The Importance of Indigenous History Month, and the Impact of Creating Connections to Culture for Indigenous Youth
This topic is deeply personal for me. I am an Indigenous Plains Cree Woman from Frog Lake First Nation, Treaty 6 Territory. I grew up in a constant state of feeling alone, and alien in my own community. I grew up in Edmonton, off of reserve, and have felt that deep disconnection to culture every day. I am a product of deep roots of colonialism and abuse to my people. Growing up, there were no youth organizations fighting for connections to culture to be made available to youth living in the “City.” My first identity statement didn’t find its way home to me until I became an adult and started my own healing journey. I was brought up to think I was Métis and not First Nations because my own family, at one point, was escaping the Residential School System. That is powerful to acknowledge and accept as my own history started to unfold before me.
This is just one personal account of how the History of Indigenous People is still deeply felt today. There are still those who feel that loss of identity, that loss of culture, and that feeling of disconnection to our communities. Then there is the global feeling of our Nations being disconnected from the land we were given by Creator to take care of. My own connection to Mother Earth is broken and has been broken for many generations. I know I am not alone in this global feeling of “brokenness” and “loss”; I know that there is still more work that is needed.
Indigenous History Month is vital in the movement to educate ourselves, our allies, our newcomers, and those who may not know our history otherwise. I was told from an Elder once that: “To know where we are going, we must first understand where we have been.” There are many activists in our communities fighting every day to ensure we as Indigenous People have representation in these discussions about Reconciliation and the Reclaiming of the Land. I do my part by educating myself and listening to those who have come before me. Indigenous History Month is that catalyst that reminds me every year to be better and do better for my people. Now in my role at work I have been given this beautiful opportunity to listen to those voices who will come after me.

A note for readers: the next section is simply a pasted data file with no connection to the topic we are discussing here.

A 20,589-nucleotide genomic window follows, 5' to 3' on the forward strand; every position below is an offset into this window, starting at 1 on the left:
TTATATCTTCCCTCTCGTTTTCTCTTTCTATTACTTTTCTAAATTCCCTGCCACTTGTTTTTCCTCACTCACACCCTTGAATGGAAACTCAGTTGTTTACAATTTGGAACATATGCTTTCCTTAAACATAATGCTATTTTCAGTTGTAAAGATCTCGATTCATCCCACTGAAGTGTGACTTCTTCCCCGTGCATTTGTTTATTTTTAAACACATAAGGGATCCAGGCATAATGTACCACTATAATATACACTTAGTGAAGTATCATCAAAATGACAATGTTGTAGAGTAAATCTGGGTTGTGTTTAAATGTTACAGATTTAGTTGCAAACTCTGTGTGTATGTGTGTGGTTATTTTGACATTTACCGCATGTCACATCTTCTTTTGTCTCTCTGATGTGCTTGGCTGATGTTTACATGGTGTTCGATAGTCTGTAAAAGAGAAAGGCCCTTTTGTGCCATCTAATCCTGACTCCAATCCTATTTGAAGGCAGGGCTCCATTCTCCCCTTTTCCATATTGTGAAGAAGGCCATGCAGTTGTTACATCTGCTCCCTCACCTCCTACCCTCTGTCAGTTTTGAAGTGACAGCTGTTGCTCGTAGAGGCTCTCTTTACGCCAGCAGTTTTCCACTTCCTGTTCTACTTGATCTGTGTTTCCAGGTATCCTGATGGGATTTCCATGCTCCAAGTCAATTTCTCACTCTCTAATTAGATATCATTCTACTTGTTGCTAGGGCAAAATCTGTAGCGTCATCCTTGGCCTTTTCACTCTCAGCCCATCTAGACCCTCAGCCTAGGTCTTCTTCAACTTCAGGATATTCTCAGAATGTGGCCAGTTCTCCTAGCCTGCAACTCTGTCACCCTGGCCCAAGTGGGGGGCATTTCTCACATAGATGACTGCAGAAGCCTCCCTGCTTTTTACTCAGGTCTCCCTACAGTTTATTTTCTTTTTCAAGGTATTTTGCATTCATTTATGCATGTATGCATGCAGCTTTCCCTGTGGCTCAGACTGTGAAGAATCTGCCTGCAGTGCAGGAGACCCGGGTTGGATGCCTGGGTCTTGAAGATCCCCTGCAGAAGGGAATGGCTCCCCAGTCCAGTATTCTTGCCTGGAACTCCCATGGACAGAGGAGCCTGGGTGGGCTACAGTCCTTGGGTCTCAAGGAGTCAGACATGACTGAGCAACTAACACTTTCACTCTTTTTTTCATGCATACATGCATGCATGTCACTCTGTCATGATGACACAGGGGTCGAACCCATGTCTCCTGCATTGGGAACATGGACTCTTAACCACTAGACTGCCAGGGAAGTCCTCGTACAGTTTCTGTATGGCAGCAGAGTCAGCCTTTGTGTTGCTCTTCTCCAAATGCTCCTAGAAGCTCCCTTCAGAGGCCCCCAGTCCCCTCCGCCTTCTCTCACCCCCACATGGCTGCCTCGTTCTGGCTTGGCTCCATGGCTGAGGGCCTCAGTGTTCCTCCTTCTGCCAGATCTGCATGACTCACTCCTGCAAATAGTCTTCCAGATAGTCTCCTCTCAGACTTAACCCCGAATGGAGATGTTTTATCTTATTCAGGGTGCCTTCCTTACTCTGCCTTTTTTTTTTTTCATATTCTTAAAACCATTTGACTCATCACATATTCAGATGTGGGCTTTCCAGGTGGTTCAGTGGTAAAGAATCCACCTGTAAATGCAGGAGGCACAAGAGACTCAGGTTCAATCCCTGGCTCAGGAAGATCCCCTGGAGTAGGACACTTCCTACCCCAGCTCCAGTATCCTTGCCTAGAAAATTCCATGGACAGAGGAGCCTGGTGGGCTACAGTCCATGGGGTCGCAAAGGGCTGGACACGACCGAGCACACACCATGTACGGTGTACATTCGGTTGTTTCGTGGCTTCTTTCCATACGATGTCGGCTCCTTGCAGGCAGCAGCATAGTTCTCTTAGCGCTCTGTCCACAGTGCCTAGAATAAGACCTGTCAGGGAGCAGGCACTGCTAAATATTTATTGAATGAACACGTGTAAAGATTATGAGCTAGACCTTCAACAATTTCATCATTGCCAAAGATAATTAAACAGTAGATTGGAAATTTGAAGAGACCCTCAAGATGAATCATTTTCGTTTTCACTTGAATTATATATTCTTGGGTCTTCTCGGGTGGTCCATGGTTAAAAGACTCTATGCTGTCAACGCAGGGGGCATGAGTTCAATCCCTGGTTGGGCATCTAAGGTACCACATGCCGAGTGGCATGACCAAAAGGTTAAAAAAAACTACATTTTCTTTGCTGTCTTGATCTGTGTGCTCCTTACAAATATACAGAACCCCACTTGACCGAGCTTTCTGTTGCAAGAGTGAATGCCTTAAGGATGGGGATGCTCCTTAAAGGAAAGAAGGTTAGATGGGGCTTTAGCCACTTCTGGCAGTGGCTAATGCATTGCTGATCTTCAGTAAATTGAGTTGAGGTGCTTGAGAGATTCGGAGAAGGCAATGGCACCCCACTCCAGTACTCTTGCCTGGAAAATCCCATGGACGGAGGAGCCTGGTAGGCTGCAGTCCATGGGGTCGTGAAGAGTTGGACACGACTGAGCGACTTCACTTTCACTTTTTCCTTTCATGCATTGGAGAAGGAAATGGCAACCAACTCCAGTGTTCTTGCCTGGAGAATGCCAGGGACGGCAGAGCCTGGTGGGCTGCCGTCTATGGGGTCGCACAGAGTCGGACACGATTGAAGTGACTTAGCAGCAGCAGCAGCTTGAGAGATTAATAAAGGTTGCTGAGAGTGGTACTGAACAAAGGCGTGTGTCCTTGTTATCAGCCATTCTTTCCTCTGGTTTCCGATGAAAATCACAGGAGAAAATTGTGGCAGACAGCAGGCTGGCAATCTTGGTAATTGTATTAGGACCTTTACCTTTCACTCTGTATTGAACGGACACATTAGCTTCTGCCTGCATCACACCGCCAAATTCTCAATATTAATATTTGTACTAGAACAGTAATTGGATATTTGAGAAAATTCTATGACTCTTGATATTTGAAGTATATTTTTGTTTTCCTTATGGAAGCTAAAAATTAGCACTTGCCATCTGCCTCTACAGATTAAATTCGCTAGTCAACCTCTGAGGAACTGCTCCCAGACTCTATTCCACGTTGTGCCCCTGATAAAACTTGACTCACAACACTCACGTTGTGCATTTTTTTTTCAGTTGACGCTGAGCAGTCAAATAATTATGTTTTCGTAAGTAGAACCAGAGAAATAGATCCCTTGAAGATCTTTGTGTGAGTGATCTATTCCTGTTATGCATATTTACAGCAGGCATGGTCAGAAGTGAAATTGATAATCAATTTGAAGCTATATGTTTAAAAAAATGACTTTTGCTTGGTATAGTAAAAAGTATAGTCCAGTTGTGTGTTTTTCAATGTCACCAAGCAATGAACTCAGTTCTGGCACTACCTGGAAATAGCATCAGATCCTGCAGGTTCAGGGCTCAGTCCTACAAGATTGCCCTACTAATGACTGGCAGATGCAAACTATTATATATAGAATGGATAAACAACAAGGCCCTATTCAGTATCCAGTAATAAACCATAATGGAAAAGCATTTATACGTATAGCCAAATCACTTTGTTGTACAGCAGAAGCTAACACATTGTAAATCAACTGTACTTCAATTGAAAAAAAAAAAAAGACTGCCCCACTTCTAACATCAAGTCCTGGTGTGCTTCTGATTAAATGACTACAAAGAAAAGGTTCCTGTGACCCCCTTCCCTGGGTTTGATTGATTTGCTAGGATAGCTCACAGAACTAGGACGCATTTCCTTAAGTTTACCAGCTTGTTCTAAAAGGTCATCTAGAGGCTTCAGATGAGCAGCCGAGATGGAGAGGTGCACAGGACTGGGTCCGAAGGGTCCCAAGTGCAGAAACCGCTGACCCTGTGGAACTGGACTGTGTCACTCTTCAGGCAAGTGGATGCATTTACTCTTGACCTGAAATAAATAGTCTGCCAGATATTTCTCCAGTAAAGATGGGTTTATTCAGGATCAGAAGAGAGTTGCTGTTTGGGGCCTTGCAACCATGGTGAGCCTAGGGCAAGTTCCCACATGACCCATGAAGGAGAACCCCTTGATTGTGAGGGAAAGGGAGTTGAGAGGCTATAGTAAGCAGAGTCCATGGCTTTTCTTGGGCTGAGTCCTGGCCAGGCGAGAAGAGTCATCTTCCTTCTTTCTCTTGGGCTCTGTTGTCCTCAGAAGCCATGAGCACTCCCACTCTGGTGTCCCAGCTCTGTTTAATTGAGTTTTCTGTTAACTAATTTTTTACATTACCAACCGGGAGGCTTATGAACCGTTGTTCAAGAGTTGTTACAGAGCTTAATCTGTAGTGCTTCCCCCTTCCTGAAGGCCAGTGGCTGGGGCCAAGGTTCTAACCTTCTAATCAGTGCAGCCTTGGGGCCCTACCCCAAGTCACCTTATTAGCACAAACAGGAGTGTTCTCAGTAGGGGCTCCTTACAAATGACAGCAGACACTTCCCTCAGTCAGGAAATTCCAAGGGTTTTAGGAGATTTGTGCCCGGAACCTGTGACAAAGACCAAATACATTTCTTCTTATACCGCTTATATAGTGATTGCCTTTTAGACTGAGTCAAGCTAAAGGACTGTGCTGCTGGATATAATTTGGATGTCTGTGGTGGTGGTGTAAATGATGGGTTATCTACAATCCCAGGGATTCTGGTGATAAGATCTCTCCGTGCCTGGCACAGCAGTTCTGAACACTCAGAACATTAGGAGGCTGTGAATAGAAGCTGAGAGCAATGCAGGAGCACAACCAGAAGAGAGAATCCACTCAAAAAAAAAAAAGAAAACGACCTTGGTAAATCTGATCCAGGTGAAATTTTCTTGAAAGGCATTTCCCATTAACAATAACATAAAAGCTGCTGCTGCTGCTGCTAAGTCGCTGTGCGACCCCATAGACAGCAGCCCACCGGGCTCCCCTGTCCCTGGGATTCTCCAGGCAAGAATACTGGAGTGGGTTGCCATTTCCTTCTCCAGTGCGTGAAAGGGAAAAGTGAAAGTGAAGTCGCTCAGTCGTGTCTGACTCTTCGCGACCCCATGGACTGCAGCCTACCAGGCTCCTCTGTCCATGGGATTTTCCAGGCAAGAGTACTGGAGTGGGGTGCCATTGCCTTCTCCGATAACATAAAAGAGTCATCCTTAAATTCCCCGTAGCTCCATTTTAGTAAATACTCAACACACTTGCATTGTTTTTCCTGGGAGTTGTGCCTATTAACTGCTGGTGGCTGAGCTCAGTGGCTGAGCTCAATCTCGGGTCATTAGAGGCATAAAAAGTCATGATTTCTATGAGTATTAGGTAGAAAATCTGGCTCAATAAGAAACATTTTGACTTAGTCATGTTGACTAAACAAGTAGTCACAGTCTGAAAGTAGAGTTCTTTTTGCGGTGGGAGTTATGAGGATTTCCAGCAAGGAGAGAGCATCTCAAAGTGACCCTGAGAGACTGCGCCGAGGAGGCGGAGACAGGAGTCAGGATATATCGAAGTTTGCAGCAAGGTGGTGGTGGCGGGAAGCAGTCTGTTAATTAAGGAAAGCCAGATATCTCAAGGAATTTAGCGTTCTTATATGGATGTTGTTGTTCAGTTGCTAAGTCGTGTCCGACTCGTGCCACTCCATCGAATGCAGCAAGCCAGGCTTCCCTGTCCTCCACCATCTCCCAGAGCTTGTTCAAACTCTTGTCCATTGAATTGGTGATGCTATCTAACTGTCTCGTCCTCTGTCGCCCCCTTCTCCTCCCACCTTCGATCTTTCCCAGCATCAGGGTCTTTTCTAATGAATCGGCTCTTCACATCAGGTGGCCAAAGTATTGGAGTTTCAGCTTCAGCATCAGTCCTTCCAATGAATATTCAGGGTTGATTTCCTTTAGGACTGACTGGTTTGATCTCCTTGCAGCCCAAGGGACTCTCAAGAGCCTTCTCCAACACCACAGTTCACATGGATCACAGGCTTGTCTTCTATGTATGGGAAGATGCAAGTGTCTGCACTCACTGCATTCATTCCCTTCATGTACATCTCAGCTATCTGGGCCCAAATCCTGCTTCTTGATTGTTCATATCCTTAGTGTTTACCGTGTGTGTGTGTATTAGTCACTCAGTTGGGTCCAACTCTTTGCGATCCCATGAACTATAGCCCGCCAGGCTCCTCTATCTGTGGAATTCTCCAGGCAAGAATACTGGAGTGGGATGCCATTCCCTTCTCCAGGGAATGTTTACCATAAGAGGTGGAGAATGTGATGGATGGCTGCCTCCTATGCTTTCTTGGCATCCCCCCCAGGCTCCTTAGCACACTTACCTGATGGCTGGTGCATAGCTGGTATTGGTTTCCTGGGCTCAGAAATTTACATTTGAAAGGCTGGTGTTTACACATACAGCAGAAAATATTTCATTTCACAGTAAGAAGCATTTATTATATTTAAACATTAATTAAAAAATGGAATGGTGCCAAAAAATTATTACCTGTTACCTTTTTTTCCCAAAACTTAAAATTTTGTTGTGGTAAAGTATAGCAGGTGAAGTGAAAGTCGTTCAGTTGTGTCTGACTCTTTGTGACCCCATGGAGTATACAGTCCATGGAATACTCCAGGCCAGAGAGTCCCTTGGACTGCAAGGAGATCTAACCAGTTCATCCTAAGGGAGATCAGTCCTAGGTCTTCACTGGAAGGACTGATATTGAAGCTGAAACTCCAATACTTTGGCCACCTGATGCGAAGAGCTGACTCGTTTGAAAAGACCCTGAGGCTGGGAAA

The youth we walk beside every day are our future. They will change the world if given the opportunity. So how can we lift our youth up? How can we build that mountain higher so they have a better view than the generations before them? Well, I think we do that together. As a collective we work hard to ensure Access to Culture and Traditional Ways of Living are available for ALL Indigenous youth, not just those living on Reserves and Settlements. We CREATE the Safe Spaces for youth to engage in ceremony. Walk beside them as they start their own healing journey. Start those conversations about our Indigenous History and empower them to find their voice in the conversation.
As more awareness happens to the collective mind of the world we, as individuals, can do our part by taking the step to educate ourselves so we can support the education of our youth. There is still more work to be done, but today, you can do your part to EMPOWER the youth you work with to start that journey home.
- Cycle Breaker. I was the first in my family to graduate from high school with a diploma, and the first to attend a university and graduate from post-secondary
- I am the Mother of three future Cycle Breakers, two dogs, and a cat.
- Why I do what I do? The youth are the future! Why not do my part and invest in the future. They will change the world if given the opportunity.